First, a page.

Mechanical requirements – Parts that have specific strength requirements need to be considered when choosing a resin as different classes have various mechanical properties, including tensile strength, elastic modulus, and heat deflection. Thermoplastic resins offer a variety of strength properties that can often be modified with fillers such as glass or carbon fiber.
Chemical compatibility – Many customers are concerned about how chemicals, including cleaning solvents and process reagents, interact with their resin choice. In these cases, we consult published testing data from resin manufacturers that show a material’s performance with each chemical. At times the data may not exist and testing with specific chemicals will be requested.
Environmental compatibility – Parts that will be exposed to extreme hot or cold conditions need to be made with resins rated accordingly, making the long-term service temperature and heat deflection temperature critical performance metrics. Other conditions to consider include exposure to UV light and high humidity.
Commodity vs. performance – When possible, customer applications are paired with commodity resin grades due to the inherent cost and availability advantages of higher volume raw material production. Some projects call for specific properties – strength, heat resistance – which is where performance resins excel. Though its higher cost makes it most appropriate for low-volume, niche applications.
Amorphous vs. semi-crystalline – Amorphous resins can offer wider processing windows and improved dimensional control due to their random molecular structure. They can be transparent and are compatible with many adhesives. Semi-crystalline materials offer improved mechanical and thermal properties but can be more difficult to process.
Material shrinkage – The amount a resin shrinks during the molding process can have a huge impact on the ease of building a tool or developing a successful molding process. Try to select resins that have lower shrink rates whenever possible.
Once these factors are accounted for the list of suitable resins is typically cut down to a manageable number for consideration. The Mack team uses its knowledge of materials, coupled with supply chain management, to help make the final determination of a grade.
About the author: Scott Rishell is the technical lead on several programs at Mack, developing part designs for production processes. Prior to his current role, Rishell was a program manager in Mack’s medical business, where he gained unique customer experience insights. He has a bachelor of science in mechanical engineering from the Rochester Institute of Technology. Rishell can be reached at firstname.lastname@example.org.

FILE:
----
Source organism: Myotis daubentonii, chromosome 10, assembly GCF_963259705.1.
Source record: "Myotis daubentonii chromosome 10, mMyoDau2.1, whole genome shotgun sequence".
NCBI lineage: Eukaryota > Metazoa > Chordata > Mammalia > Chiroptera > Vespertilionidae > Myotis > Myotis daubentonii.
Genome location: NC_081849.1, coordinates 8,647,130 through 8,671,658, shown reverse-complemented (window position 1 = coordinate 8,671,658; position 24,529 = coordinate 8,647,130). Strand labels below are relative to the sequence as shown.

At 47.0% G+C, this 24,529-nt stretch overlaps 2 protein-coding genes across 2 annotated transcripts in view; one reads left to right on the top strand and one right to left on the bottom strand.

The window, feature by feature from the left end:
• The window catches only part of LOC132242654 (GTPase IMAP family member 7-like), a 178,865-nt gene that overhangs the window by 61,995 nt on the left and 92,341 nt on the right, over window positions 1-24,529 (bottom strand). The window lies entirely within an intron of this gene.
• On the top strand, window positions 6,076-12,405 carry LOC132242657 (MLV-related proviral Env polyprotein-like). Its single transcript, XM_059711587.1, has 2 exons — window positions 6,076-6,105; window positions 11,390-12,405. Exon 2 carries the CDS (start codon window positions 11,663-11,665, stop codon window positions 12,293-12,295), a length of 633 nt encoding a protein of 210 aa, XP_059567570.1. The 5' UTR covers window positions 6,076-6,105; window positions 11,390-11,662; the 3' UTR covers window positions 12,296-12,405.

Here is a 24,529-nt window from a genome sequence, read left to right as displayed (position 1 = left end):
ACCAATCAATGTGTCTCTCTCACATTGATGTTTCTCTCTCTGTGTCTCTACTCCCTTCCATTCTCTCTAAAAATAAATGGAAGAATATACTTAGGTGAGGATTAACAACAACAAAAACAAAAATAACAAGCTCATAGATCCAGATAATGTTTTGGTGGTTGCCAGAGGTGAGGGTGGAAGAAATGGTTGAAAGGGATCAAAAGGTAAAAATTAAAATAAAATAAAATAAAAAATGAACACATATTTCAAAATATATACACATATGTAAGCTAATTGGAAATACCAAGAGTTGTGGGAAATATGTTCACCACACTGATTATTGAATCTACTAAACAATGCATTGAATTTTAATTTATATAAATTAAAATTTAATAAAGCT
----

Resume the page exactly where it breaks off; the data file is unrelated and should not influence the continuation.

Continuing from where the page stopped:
The XM-60 multi-axis calibrator measures six degrees of freedom (6DoF) from a single set-up, in any orientation for linear axes, and captures angular and straightness errors. Incorporating an optical roll measurement and fiber optic launch system, the launch unit is remote from the laser unit, reducing heat effects at the measurement point. It can be mounted directly to the machine on its side, upside down, or on its back. Renishaw will be in booth #745 at PMTS.
Range of Swiss tooling
Shaper Duo tooling is designed for positioning in the back spindle of Swiss machines, and a selection of hexalobular insert bars capable of machining T6 up to T30 socket sizes are available.
The CTWP series cut-off tooling is designed to accept bar stock diameters up to 1.65". Cut Max features rigidity for improved reliability and productivity on high load cut-off applications with shank sizes from 3/4" to 1".
CX 3D molded chip breaker, integrated with CTP inserts, solves common cut-off application issues. Constructed of DM4 grade, the CTP-CX neutral inserts can be used on CTP series tool holders that include a coolant-through selection. NTK Cutting Tools will be in booth #13 at PMTS.
NTK Cutting Tools
Lube internal cooling
The multidec-LUBE tool clamp system allows a repeatable jet flow, even after multiple tool changes, setups, or teardown, and replaces the original equipment gang slide tool clamps provided with Swiss machines. The clamp system eliminates jet nozzle chip collection and avoids bending or repositioning of coolant tubes/nozzles.
Multidec-LUBE will be shown at PMTS in booth #258 along with Louis Belet carbide Expert series tooling packages and GenSwiss’ PCM 4X high speed spindles with a new planetary style gear system. These spindles offer a low-profile configuration that suit Citizen Swiss A, L, M, and the L32 series machines for greater performance of micro drills, end mills, and high-speed, thread-milling tooling.
Genevieve Swiss Industries Inc.
Deburr, texture, clean small parts
MicroBlasting systems debur intricate geometries, texture to a sharp delineation, and remove thin coatings and films all without causing dimensional changes to the underlying part. The system’s micro-scale, consistent feed, and pinpoint accuracy is delivered via small nozzles and a mixture of compressed dry air and abrasive to alter surface finishes and remove unwanted material.
The AccuFlo and ProCenter Plus MicroBlasters will be in Comco’s booth, #1251, at PMTS 2017.
LR Mate 200iD Robots
LR Mate 200iD robots offer versatile solutions for a wide range of manufacturing operations requiring access into small spaces. A very slim arm – about the same size as a human’s arm – and a bottom cable exit option minimize interference with peripheral devices. LR Mate 200iD robots offer upright and invert-mount installations and are available with ISO Class 4 cleanroom variants for healthcare applications. Fanuc will be in booth #1138 at PMTS.
Fanuc America Corp.
Threading inserts, round shank holders
An expansion to the DuoJustCut line includes threading inserts and round shank holders for small part machining. DuoJustCut can line up threading inserts for front and back turning operations, incorporating a highly rigid clamping method to prevent the insert from moving during high-feed machining. One type of threading insert and three types of parting-off inserts are available for use in a single holder.
Tungaloy America Inc.
10-axis Swiss-type automatic lathe
With its B-axis and 8-spindle back-working unit, the 10-axis SR-38 Type B automatic Swiss-type lathe accommodates complex parts production in one operation, handling bar stock up to 1-1/2". Built in main- and sub-spindles and high tool post rigidity ensure accuracy while flexible overlap machining and simultaneously controlled X-1 and X-3 axes deliver high productivity. The motion control system optimizes machining operations and reduces idle machine time. See this lathe at PMTS booth #633.
Star CNC Machine Tool Corp.